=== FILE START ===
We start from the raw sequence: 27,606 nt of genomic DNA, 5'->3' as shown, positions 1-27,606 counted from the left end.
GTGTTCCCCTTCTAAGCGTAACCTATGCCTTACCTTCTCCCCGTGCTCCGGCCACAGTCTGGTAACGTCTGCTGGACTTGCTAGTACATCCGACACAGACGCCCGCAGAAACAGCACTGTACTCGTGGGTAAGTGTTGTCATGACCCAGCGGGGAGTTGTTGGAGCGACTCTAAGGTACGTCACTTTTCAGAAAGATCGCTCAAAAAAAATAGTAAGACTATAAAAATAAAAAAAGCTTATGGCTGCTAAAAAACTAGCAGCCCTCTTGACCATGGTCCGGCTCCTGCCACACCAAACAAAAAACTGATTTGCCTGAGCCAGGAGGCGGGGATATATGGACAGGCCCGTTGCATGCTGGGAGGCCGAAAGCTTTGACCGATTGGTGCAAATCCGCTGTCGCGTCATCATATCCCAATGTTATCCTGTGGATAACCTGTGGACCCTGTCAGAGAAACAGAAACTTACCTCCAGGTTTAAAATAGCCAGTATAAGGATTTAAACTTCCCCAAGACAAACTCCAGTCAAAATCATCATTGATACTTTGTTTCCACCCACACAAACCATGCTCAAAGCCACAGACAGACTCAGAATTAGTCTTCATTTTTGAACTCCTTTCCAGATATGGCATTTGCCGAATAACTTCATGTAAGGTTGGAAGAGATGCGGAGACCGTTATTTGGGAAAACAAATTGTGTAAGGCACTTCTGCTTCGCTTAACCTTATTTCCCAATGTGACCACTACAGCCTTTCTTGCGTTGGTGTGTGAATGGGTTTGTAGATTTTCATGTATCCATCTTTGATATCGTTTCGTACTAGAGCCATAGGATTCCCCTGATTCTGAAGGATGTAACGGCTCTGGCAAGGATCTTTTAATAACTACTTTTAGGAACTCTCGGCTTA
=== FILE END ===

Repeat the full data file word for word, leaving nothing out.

We start from the raw sequence: 27,606 nt of genomic DNA, 5'->3' as shown, positions 1-27,606 counted from the left end.
GTGTTCCCCTTCTAAGCGTAACCTATGCCTTACCTTCTCCCCGTGCTCCGGCCACAGTCTGGTAACGTCTGCTGGACTTGCTAGTACATCCGACACAGACGCCCGCAGAAACAGCACTGTACTCGTGGGTAAGTGTTGTCATGACCCAGCGGGGAGTTGTTGGAGCGACTCTAAGGTACGTCACTTTTCAGAAAGATCGCTCAAAAAAAATAGTAAGACTATAAAAATAAAAAAAGCTTATGGCTGCTAAAAAACTAGCAGCCCTCTTGACCATGGTCCGGCTCCTGCCACACCAAACAAAAAACTGATTTGCCTGAGCCAGGAGGCGGGGATATATGGACAGGCCCGTTGCATGCTGGGAGGCCGAAAGCTTTGACCGATTGGTGCAAATCCGCTGTCGCGTCATCATATCCCAATGTTATCCTGTGGATAACCTGTGGACCCTGTCAGAGAAACAGAAACTTACCTCCAGGTTTAAAATAGCCAGTATAAGGATTTAAACTTCCCCAAGACAAACTCCAGTCAAAATCATCATTGATACTTTGTTTCCACCCACACAAACCATGCTCAAAGCCACAGACAGACTCAGAATTAGTCTTCATTTTTGAACTCCTTTCCAGATATGGCATTTGCCGAATAACTTCATGTAAGGTTGGAAGAGATGCGGAGACCGTTATTTGGGAAAACAAATTGTGTAAGGCACTTCTGCTTCGCTTAACCTTATTTCCCAATGTGACCACTACAGCCTTTCTTGCGTTGGTGTGTGAATGGGTTTGTAGATTTTCATGTATCCATCTTTGATATCGTTTCGTACTAGAGCCATAGGATTCCCCTGATTCTGAAGGATGTAACGGCTCTGGCAAGGATCTTTTAATAACTACTTTTAGGAACTCTCGGCTTA